“M-class Solar Flare” Produces Breathtaking “Plasma Loops” Above Sun: Incredible Photos!

Astronomers in New York witnessed a unique and stunning event on Monday as massive, translucent plasma loops rose above the surface of the sun following a powerful solar flare. These ethereal remnants, known as post-flare loops (PFLs), remain a mystery to scientists who are still trying to understand how they form.

The solar flare, which registered at a powerful 6.8 magnitude M-class, erupted from sunspot AR3559 as it began to disappear behind the sun’s western limb. This phenomenon led to the creation of large loops of ionized gas, or plasma, above the sun’s surface. These loops, also known as prominences, are held in place by the magnetic field lines of dark-colored sunspots. Eventually, they snap like an elastic band as solar flares explode, launching the looped plasma into space as a coronal mass ejection (CME).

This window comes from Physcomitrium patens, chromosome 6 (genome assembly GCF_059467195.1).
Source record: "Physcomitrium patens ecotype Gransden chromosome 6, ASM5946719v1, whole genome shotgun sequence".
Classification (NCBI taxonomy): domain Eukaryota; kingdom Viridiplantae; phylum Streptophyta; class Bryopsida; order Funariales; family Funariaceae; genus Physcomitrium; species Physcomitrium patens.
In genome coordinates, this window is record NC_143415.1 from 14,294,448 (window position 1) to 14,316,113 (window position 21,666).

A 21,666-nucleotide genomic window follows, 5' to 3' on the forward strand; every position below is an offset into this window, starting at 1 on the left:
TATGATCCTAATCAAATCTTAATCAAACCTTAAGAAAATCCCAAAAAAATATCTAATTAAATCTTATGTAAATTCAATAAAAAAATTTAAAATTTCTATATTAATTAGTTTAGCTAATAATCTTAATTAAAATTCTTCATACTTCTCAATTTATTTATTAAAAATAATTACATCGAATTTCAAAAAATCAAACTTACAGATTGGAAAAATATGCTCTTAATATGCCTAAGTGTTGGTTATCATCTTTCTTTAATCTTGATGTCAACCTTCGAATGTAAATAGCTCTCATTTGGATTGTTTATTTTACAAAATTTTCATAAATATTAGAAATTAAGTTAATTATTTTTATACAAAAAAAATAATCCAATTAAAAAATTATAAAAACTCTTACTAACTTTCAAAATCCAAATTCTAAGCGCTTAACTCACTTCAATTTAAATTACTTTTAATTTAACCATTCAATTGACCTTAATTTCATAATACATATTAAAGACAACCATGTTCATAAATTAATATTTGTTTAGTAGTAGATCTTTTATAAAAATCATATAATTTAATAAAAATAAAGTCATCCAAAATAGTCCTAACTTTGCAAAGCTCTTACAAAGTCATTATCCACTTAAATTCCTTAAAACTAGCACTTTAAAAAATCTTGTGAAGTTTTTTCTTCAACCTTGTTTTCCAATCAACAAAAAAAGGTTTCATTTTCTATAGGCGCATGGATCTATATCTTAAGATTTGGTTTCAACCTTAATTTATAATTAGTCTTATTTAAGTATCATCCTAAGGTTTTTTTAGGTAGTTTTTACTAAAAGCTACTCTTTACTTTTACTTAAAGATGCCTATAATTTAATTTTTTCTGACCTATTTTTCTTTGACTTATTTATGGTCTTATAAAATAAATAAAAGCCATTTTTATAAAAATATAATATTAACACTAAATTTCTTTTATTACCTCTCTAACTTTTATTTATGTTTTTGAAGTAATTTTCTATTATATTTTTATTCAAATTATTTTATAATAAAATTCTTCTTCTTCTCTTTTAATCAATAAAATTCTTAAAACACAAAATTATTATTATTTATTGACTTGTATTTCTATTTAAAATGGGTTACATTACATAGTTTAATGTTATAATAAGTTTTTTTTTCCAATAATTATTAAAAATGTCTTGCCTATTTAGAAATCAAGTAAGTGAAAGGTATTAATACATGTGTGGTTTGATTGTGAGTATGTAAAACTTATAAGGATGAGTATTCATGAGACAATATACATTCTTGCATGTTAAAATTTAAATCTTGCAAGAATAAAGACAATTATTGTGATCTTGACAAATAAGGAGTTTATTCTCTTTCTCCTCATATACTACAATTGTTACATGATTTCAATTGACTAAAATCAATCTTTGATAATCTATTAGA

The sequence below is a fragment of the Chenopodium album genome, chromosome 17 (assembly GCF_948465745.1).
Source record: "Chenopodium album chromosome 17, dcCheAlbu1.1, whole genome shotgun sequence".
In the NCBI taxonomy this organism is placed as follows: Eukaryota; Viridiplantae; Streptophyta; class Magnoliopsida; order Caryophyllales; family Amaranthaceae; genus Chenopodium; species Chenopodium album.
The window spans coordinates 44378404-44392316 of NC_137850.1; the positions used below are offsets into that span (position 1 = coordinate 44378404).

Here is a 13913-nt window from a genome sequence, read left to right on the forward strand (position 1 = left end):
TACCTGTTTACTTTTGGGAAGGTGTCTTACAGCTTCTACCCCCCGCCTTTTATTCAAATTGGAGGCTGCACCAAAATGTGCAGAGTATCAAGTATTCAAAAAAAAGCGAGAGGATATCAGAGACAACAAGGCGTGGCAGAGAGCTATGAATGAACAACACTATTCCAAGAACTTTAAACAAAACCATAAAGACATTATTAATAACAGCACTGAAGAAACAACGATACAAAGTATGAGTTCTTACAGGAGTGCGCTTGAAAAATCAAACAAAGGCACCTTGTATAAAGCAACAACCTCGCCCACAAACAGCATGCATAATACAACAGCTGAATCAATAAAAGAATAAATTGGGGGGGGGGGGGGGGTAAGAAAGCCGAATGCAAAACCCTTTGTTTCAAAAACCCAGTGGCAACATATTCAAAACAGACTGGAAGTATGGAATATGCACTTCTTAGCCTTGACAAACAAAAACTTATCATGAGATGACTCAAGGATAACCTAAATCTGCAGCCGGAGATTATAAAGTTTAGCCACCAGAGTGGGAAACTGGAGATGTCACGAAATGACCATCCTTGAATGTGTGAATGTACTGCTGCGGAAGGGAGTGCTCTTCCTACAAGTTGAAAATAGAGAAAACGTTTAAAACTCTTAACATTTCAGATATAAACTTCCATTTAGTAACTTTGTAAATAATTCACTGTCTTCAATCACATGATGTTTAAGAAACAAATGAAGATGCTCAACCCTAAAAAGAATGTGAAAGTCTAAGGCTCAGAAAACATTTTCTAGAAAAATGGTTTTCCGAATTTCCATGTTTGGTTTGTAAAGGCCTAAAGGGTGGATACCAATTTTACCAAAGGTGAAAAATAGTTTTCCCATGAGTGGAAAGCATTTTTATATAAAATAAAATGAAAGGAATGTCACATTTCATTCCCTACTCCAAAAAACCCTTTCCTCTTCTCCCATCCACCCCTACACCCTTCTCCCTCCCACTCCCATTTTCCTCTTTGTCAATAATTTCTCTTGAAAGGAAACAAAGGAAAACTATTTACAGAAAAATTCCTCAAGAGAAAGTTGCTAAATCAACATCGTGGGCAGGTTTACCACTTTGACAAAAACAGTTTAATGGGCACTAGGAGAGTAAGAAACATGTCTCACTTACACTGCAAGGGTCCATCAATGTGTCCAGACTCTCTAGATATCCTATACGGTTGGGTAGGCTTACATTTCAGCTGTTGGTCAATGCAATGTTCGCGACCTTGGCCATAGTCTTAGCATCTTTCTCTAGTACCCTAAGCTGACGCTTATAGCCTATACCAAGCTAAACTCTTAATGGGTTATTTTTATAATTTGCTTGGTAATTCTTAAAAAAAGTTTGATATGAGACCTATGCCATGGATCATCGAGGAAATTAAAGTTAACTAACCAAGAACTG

Images captured by astrophotographer Eduardo Schaberger Poupeau showed the faint plasma loops towering above the solar surface, where the CME had erupted from. These loops are puzzling as all the plasma from the area should have theoretically been ejected into space as a CME. The structures are only visible when the sun is viewed with a special filter that enhances red wavelengths of light given off by hydrogen, known as H-alpha, according to NASA.

Despite being documented frequently by researchers, there is still some confusion about how PFLs form. Researchers initially believed that the plasma comes from the solar surface and fills in the magnetic field lines after they recover from snapping. However, more recent observations suggest the magnetic loops may actually be pulling back some of the plasma that has been ejected into space by solar flares, according to Spaceweather.com.

As the sun nears the explosive peak in its roughly 11-year solar cycle, known as the solar maximum, the frequency and power of solar flares are rapidly increasing. This means that there will be many more PFLs over the coming years, providing an opportunity for scientists to gain a deeper understanding of how they form. With the increasing solar activity, there is an opportunity for more observations and studies, shedding light on this mysterious process.